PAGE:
New ideas and new ways to run cities

In the city of Ahmedabad in India, city officials have been able to tackle some of their transportation issues with a well-run bus rapid transit system, using GPS-enabled buses and dedicated lanes in the middle of the road to replicate the functions of an MRT.

In Kiev, Ukraine, the government is trying to put in place a Wi-Fi network to give Internet access to commuters across all 67.5km of its subway.

Meanwhile in Bandung, Indonesia, officials say a new command centre that includes monitoring social media for municipal problems has sped up their response times.

Innovative solutions to urban planning and municipal problems were a highlight of the World Cities Cities Summit Mayors Forum in New York that wrapped up on Wednesday. The theme of the forum was "Innovative Cities of Opportunity" and there was a clear emphasis on being able to think out of the box to try and find solutions.

But while he lauded the many ground-breaking efforts, Singapore Minister of State for National Development Desmond Lee - who chaired the forum - also reminded mayors that innovative thinking did not stop at just trying to harness technology.

Speaking at the close of the summit, he said: "I am heartened to hear that there are more partnerships between city governments and academic institutions to look for new ideas, in tandem with more crowdsourcing of ground-up solutions.

"But in the hot pursuit for new ideas and suggestions, there is also value in pausing and reflecting on how existing systems can be improved or better made use of."

He told reporters later about a discussion mayors had about solving transportation issues where the need to take a step back from the problem came into focus.

During a discussion on increasing the capacity of mass rapid transit, providing cycling paths and improving walkability, the mayor of Medellin, Colombia, asked whether they should also try and make people travel less.

"He just sat there and said, can we look at it from the other angle instead? Let's think about travelling less. For instance, can people telecommute - you work from home instead of travelling to work? Can you change the peak period by shifting the working hours of companies and businesses so you attenuate the peak period crush?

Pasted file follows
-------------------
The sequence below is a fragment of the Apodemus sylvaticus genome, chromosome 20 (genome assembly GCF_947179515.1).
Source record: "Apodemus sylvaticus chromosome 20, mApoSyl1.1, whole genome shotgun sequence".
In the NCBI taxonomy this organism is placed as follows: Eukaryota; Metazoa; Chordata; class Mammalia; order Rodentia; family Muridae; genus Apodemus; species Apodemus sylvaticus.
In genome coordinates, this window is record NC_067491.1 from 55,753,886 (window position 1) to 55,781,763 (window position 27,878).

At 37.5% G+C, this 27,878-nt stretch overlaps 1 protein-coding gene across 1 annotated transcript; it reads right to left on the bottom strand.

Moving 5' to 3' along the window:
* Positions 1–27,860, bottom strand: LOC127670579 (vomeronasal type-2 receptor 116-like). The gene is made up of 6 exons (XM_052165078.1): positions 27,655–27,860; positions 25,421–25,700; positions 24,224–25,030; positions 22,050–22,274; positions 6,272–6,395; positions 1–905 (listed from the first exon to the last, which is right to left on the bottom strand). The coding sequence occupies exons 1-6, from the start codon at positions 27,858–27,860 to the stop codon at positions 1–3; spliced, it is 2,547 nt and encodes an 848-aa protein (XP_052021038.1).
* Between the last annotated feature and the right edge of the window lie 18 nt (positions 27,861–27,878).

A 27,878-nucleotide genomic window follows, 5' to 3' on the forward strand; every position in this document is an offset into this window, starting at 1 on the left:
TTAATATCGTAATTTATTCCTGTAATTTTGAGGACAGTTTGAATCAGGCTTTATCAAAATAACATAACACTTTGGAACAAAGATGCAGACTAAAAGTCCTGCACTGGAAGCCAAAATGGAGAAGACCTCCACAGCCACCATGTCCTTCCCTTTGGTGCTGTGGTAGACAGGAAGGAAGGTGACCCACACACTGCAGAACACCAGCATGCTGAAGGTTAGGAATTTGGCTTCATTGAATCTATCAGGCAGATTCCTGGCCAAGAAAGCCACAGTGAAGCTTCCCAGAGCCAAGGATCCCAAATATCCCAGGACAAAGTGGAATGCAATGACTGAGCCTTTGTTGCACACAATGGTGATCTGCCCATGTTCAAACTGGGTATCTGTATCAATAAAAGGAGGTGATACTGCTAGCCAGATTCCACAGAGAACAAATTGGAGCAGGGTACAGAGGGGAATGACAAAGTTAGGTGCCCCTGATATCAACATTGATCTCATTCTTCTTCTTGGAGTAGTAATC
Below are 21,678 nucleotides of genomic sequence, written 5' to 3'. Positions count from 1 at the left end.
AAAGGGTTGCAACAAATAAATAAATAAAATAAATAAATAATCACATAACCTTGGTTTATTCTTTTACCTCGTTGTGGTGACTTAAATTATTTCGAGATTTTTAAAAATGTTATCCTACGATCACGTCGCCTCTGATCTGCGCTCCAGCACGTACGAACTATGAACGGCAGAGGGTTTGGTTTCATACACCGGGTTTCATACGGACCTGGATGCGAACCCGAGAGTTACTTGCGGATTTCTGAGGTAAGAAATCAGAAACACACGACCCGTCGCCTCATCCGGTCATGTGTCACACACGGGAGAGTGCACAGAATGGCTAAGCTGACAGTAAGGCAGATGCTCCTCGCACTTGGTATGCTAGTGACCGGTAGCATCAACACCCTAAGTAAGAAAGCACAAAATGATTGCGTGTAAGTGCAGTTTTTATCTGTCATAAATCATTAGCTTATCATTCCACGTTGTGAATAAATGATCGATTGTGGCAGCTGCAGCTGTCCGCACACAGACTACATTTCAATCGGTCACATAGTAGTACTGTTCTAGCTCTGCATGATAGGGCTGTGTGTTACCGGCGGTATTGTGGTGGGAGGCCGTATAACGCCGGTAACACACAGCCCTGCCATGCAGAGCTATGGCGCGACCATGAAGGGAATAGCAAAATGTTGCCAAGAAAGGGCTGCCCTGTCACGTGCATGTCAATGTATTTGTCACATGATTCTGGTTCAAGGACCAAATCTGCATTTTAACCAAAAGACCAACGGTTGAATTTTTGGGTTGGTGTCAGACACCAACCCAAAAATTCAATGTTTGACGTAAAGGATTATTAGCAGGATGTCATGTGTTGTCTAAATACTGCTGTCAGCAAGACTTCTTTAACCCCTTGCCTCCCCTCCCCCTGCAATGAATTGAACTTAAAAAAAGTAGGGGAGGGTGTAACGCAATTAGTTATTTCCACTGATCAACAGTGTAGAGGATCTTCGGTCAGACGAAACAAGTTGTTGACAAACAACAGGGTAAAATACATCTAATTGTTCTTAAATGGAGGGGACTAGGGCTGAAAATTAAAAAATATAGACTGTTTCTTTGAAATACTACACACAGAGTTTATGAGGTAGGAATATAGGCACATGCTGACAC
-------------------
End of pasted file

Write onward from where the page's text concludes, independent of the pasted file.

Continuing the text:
"These are things that Singapore has been looking at as well so that is an affirmation of our approach to look at various angles," he said.

He added that interactions like that were part of the value of the summit to Singapore.

"In as much as Singapore profiles ourselves by sharing our experience with these cities, we are also taking the opportunity to learn from other cities because we must never stop learning from the good points and bad points from other cities."

The summit, which is jointly organised by Singapore's Centre for Livable Cities and Urban Redevelopment Authority, is being held outside Singapore for only the second time.

The New York meeting concluded with a first for the forum, as all the mayors endorsed a declaration outlining principles for building better cities. These include increasing communication between governments and the private sector as well as focusing on long-term plans.

Though the document does not set any binding targets for the leaders, Mr Lee said he hopes it will help guide the conversation on the issue at the United Nations.

He said: "The declaration will be submitted to the United Nations as part of the UN discussion on sustainable development for cities next year and we hope that Singapore can play a role, through this forum, to help shape the international agenda and discussion on sustainable cities."

This article was first published on June 12, 2015.
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